Harvard | Mr. Soldier Boy
GMAT 720, GPA 3.72
Stanford GSB | Ms. CPA To MBA
GMAT 710, GPA 3.9
MIT Sloan | Mr. Michelin Man
GMAT 780, GPA 8.46/10
Stanford GSB | Mr. Airline Developer
GMAT 740, GPA 3.48
Harvard | Mr. Latino Banker
GRE 332, GPA 3.1
Stanford GSB | Mr. Lean Manufacturing
GMAT 720, GPA 3.6
Harvard | Mr. Native Norwegian
GMAT 730, GPA 4.0
Harvard | Mr. Big 4 Auditor
GMAT 740, GPA 3.55
Tuck | Mr. First Gen Student
GMAT 740, GPA 3.0
GMAT -, GPA 2.9
Kellogg | Mr. Concrete Angel
GRE 318, GPA 3.33
Darden | Ms. Environmental Engineer
GMAT 710, GPA 3.3
Kellogg | Mr. Go-Getter
GMAT 710, GPA 3.3
Columbia | Mr. Global Healthcare
GMAT 740, GPA 4.0
HEC Paris | Ms Journalist
GRE -, GPA 3.5
Kellogg | Mr. Innovator
GRE 300, GPA 3.75
Stanford GSB | Ms. Social Impact To Tech
GMAT -, GPA 3.5
Harvard | Mr. First Gen Consultant
GMAT 710, GPA 4.0 (First Class Honours)
Stanford GSB | Mr. JD Explorer
GRE 340, GPA 3.5
Georgetown McDonough | Mr. Automotive Project Manager
GMAT 680, GPA 3.5
NYU Stern | Mr. Honor Roll Student
GRE 320, GPA 3.1
Stanford GSB | Ms. Healthtech Venture
GMAT 720, GPA 3.5
Chicago Booth | Mr. Bank AVP
GRE 322, GPA 3.22
UCLA Anderson | Ms. Apparel Entrepreneur
GMAT 690, GPA 3.2
MIT Sloan | Mr. AI & Robotics
GMAT 750, GPA 3.7
Tuck | Mr. Liberal Arts Military
GMAT 680, GPA 2.9
Stanford GSB | Mr. Social Entrepreneur
GRE 328, GPA 3.0

Why You Should Totally Get An MBA


An excerpt from Paul Ollinger's newly published hilarious book "You Should Totally Get An MBA"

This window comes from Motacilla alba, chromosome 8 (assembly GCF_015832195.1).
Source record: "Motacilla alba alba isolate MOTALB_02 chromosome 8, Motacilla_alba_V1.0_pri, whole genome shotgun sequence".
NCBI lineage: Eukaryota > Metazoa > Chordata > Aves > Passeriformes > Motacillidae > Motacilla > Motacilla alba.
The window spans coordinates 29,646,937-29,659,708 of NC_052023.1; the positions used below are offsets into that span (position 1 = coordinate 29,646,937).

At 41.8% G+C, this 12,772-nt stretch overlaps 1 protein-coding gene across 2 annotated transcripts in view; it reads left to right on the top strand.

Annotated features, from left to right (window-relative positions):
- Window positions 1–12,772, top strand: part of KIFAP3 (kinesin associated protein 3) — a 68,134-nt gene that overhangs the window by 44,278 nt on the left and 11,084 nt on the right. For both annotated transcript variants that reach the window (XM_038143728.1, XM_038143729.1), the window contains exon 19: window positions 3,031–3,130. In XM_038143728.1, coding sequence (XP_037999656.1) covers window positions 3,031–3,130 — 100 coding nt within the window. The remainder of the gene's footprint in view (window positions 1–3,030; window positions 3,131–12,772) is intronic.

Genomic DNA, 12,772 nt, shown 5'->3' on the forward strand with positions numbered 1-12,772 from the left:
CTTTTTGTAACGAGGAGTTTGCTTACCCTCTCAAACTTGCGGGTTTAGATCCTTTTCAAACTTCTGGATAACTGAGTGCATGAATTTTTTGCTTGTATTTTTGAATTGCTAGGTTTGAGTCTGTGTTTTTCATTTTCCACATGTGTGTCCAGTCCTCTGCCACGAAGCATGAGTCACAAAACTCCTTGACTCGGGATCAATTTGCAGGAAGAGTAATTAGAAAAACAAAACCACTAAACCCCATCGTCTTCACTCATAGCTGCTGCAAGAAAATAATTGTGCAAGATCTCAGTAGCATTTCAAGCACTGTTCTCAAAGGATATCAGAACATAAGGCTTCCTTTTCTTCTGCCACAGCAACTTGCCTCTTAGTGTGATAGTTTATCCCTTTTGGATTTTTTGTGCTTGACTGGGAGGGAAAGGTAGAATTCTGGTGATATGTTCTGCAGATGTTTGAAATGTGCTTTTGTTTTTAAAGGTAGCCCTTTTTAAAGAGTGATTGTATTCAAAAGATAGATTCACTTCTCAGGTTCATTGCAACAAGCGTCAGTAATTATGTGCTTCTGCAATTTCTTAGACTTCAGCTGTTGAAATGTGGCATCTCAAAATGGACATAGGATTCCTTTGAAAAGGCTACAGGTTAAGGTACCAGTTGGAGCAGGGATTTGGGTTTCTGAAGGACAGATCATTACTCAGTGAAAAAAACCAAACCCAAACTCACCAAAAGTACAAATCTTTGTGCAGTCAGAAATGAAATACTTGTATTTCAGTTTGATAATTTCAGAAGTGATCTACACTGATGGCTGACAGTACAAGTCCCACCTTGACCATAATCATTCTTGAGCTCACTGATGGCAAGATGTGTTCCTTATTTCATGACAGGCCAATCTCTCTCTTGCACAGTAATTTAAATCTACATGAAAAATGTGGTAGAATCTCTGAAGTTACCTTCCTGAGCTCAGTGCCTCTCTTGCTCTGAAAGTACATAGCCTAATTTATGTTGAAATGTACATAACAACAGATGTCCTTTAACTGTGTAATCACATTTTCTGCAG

An excerpt from  “You Should Totally Get An MBA”

So it’s come to this. You have been out of college for two or three years. Perhaps even two or three times that. Work is going okay…maybe it’s even going great.

But you want more. You want a change of careers. You want to be on the fast track. Or maybe you just want to learn some cool buzzwords and how to make fancy charts. Understandably, you’re thinking that business school might be for you.

Before you rush on off and sign up for the GMAT or the GRE, let’s make sure that business school is right for you.

Peruse the list of qualifiers below and check all that apply:

  • My career is stalling.
  • I want to make more money.
  • I have exhausted all honest means of making a living.
  • I want to make more money.
  • I heard MBAs make better lovers.2
  • I want to make more money.
  • I’m 25, tending bar, and my dad recently took me aside for a “come-to-Jesus” discussion. He promised to pay for a GMAT prep course if I could contain the partying just long enough to get through it. He also reminded me that I made decent grades at Ithaca and if he knew I was going to be this kind of a deadbeat, he would have sent me to public school. So the beast within me awoke and declared: “I will make something of my life. I will be someone. I will get—and be—an MBA!”
  • I want to make more money.

If you answered YES to any (or half) of the questions above, then you should totally go to business school!

On the other hand…

Just as there are very good reasons for going to business school, there are also some pretty bad reasons for going to business school. Given the time and money required to earn an MBA from a top program, anything less than a deep-burning commitment to get an MBA will not suffice.

Here are some common excuses misguided people use to consider pursuing an MBA. You will find many of these on abandoned applications and in the files of mid-year drop-outs.

Please check all that apply:

  • Just broke up with my sweetie and am feeling totes sad.